Happy 410th birthday Pierre de Fermat, creator of the famous Last Theorem equation that went unsolved for 358 years and earned a spot in the Guinness Book of World Records as the most difficult math problem ever.
What’s the probability (no pun intended…) that someone can create a mathematical problem in the year 1637, and the problem not be solved until the year 1995?
Pretty good actually!
And that’s exactly what mathematician Pierre de Fermat did with his nearly unsolvable equation. And it’s because of Pierre de Fermat’s famous Last Theorem that Google has decided to celebrate his 410th birthday today with a Google Doodle.
You see, it was when Pierre de Fermat was 36 years old, in the year 1637, that he stated in the equation an + bn = cn, if a, b, and c are not equal, then no three positive integers greater than two can satisfy the equation.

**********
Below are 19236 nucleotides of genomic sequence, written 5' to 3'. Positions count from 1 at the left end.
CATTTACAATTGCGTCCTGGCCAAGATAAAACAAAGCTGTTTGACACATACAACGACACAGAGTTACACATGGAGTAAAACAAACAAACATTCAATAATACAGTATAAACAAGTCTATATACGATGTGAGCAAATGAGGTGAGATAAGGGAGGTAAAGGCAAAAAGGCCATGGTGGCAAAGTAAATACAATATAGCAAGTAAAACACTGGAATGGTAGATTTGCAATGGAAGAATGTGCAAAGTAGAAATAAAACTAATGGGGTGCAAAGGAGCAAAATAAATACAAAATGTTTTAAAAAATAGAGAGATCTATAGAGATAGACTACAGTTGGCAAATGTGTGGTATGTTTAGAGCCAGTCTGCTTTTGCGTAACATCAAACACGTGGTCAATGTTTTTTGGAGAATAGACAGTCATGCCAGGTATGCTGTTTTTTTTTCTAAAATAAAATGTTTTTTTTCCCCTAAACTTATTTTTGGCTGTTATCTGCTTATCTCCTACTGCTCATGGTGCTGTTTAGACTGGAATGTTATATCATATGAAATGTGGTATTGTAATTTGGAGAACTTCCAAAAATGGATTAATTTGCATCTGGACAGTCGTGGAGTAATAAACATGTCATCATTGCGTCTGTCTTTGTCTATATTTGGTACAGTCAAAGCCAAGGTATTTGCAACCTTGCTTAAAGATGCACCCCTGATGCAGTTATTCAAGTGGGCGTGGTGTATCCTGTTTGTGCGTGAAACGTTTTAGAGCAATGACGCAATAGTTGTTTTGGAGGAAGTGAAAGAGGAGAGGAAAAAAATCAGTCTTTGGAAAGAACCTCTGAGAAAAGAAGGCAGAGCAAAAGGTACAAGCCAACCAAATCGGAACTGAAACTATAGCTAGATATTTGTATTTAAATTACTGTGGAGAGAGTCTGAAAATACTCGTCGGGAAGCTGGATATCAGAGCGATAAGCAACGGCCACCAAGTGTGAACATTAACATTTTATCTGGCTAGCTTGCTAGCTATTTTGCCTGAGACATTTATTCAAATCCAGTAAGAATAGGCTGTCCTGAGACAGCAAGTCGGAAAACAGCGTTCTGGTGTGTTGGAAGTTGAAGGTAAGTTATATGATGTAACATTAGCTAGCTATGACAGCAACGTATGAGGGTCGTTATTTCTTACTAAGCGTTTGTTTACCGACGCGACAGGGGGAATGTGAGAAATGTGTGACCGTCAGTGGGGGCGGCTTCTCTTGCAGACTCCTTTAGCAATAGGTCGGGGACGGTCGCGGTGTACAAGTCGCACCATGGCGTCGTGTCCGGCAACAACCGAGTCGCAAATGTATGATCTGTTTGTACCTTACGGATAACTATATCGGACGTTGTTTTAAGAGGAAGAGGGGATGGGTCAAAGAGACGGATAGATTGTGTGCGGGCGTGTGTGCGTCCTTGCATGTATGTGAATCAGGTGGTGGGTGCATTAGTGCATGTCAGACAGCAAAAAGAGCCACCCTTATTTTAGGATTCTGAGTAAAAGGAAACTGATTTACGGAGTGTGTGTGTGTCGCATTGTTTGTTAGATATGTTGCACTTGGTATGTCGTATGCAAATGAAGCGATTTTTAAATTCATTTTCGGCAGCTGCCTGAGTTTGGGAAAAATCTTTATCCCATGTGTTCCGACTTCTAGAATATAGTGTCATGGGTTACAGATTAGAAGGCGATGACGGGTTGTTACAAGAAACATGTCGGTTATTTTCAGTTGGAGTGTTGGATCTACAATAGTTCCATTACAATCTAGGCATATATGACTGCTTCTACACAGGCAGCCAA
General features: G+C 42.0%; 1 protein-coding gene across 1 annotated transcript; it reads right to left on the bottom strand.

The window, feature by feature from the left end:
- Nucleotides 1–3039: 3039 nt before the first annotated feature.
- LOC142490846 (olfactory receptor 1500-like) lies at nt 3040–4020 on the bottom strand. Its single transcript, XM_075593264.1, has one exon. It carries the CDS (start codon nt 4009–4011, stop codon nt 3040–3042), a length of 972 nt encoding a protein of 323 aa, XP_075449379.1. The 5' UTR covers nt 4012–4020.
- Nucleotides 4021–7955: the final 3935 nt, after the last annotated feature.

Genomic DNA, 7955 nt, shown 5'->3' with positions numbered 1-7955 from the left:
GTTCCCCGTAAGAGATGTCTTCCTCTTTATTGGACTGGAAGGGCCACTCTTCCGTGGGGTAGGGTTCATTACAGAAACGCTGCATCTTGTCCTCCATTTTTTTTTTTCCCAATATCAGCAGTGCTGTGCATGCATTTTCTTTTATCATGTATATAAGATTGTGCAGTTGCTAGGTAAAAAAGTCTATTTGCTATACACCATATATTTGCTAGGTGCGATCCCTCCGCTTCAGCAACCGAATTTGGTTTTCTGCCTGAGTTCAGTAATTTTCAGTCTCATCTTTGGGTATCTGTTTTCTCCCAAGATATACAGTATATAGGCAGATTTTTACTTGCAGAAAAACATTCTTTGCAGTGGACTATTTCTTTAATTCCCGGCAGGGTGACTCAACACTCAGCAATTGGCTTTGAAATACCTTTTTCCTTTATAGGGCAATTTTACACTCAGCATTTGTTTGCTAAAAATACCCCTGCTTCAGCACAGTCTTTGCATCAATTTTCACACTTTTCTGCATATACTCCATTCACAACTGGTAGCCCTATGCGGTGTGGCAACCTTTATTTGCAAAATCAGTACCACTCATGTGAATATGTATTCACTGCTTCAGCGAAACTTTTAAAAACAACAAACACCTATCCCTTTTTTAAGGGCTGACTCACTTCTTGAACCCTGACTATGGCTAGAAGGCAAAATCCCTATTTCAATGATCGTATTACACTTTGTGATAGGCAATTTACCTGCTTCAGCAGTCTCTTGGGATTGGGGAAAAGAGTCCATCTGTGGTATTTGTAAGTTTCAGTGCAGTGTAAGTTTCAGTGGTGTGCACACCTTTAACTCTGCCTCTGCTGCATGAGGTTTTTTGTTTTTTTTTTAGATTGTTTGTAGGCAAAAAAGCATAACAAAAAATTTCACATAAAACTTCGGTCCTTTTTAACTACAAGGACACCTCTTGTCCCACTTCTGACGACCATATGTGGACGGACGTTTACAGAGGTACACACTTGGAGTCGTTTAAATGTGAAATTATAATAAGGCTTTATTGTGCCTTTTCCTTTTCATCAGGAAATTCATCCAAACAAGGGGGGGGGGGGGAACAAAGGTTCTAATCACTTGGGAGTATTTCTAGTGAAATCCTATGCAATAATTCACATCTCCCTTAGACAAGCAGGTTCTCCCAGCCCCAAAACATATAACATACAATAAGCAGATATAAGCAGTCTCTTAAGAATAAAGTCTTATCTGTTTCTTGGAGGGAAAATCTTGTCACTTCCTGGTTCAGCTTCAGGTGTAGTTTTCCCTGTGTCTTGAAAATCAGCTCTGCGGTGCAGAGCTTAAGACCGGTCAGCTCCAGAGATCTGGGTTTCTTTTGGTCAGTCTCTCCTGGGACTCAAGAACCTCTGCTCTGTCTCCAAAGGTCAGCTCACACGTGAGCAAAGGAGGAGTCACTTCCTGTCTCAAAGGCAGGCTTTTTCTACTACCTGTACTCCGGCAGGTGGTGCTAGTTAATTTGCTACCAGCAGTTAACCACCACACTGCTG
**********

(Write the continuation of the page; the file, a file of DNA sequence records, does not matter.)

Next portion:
And for 358 years, mathematicians throughout the world could not solve this problem. In fact, it’s because of this complexity that Peirre de Fermat’s equation earned a spot in the Guinness Book of World Records for being the most difficult math problem in the world.
It wasn’t until 1995 when a British mathematician named Andrew Wiles was able to solve Pierre de Fermat’s unsolvable equation, working of the foundation of many mathematicians before him.
Happy 410th birthday Pierre de Fermat, and thank you for your contribution the world.